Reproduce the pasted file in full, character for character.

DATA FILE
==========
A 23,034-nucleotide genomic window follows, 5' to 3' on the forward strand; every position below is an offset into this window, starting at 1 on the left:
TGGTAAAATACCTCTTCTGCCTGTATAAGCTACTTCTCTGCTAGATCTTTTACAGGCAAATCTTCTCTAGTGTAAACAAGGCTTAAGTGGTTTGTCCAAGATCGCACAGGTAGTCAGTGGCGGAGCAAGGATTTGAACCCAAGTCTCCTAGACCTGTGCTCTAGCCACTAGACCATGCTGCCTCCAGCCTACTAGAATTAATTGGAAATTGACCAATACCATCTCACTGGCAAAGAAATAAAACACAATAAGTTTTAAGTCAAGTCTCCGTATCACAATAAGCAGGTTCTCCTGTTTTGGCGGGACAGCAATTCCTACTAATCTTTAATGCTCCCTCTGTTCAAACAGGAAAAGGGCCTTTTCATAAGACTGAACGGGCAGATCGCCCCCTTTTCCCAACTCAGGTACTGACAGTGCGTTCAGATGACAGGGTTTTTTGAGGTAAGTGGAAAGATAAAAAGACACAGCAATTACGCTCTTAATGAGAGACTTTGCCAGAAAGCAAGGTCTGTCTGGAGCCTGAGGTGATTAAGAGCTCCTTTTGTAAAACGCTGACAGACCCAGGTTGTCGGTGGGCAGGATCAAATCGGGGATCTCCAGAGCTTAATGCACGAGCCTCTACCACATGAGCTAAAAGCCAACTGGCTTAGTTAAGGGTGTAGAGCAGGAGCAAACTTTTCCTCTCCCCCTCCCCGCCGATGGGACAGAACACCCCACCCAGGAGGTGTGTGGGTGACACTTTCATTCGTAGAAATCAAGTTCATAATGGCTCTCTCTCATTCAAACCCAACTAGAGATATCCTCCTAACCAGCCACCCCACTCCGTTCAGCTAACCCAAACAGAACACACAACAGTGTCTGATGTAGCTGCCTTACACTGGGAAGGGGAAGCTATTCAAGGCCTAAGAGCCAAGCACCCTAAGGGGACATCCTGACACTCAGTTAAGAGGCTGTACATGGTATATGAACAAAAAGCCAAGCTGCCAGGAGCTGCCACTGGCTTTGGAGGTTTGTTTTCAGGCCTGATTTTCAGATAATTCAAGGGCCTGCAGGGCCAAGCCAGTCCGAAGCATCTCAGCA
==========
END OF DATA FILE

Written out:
A 23,034-nucleotide genomic window follows, 5' to 3' on the forward strand; every position below is an offset into this window, starting at 1 on the left:
TGGTAAAATACCTCTTCTGCCTGTATAAGCTACTTCTCTGCTAGATCTTTTACAGGCAAATCTTCTCTAGTGTAAACAAGGCTTAAGTGGTTTGTCCAAGATCGCACAGGTAGTCAGTGGCGGAGCAAGGATTTGAACCCAAGTCTCCTAGACCTGTGCTCTAGCCACTAGACCATGCTGCCTCCAGCCTACTAGAATTAATTGGAAATTGACCAATACCATCTCACTGGCAAAGAAATAAAACACAATAAGTTTTAAGTCAAGTCTCCGTATCACAATAAGCAGGTTCTCCTGTTTTGGCGGGACAGCAATTCCTACTAATCTTTAATGCTCCCTCTGTTCAAACAGGAAAAGGGCCTTTTCATAAGACTGAACGGGCAGATCGCCCCCTTTTCCCAACTCAGGTACTGACAGTGCGTTCAGATGACAGGGTTTTTTGAGGTAAGTGGAAAGATAAAAAGACACAGCAATTACGCTCTTAATGAGAGACTTTGCCAGAAAGCAAGGTCTGTCTGGAGCCTGAGGTGATTAAGAGCTCCTTTTGTAAAACGCTGACAGACCCAGGTTGTCGGTGGGCAGGATCAAATCGGGGATCTCCAGAGCTTAATGCACGAGCCTCTACCACATGAGCTAAAAGCCAACTGGCTTAGTTAAGGGTGTAGAGCAGGAGCAAACTTTTCCTCTCCCCCTCCCCGCCGATGGGACAGAACACCCCACCCAGGAGGTGTGTGGGTGACACTTTCATTCGTAGAAATCAAGTTCATAATGGCTCTCTCTCATTCAAACCCAACTAGAGATATCCTCCTAACCAGCCACCCCACTCCGTTCAGCTAACCCAAACAGAACACACAACAGTGTCTGATGTAGCTGCCTTACACTGGGAAGGGGAAGCTATTCAAGGCCTAAGAGCCAAGCACCCTAAGGGGACATCCTGACACTCAGTTAAGAGGCTGTACATGGTATATGAACAAAAAGCCAAGCTGCCAGGAGCTGCCACTGGCTTTGGAGGTTTGTTTTCAGGCCTGATTTTCAGATAATTCAAGGGCCTGCAGGGCCAAGCCAGTCCGAAGCATCTCAGCA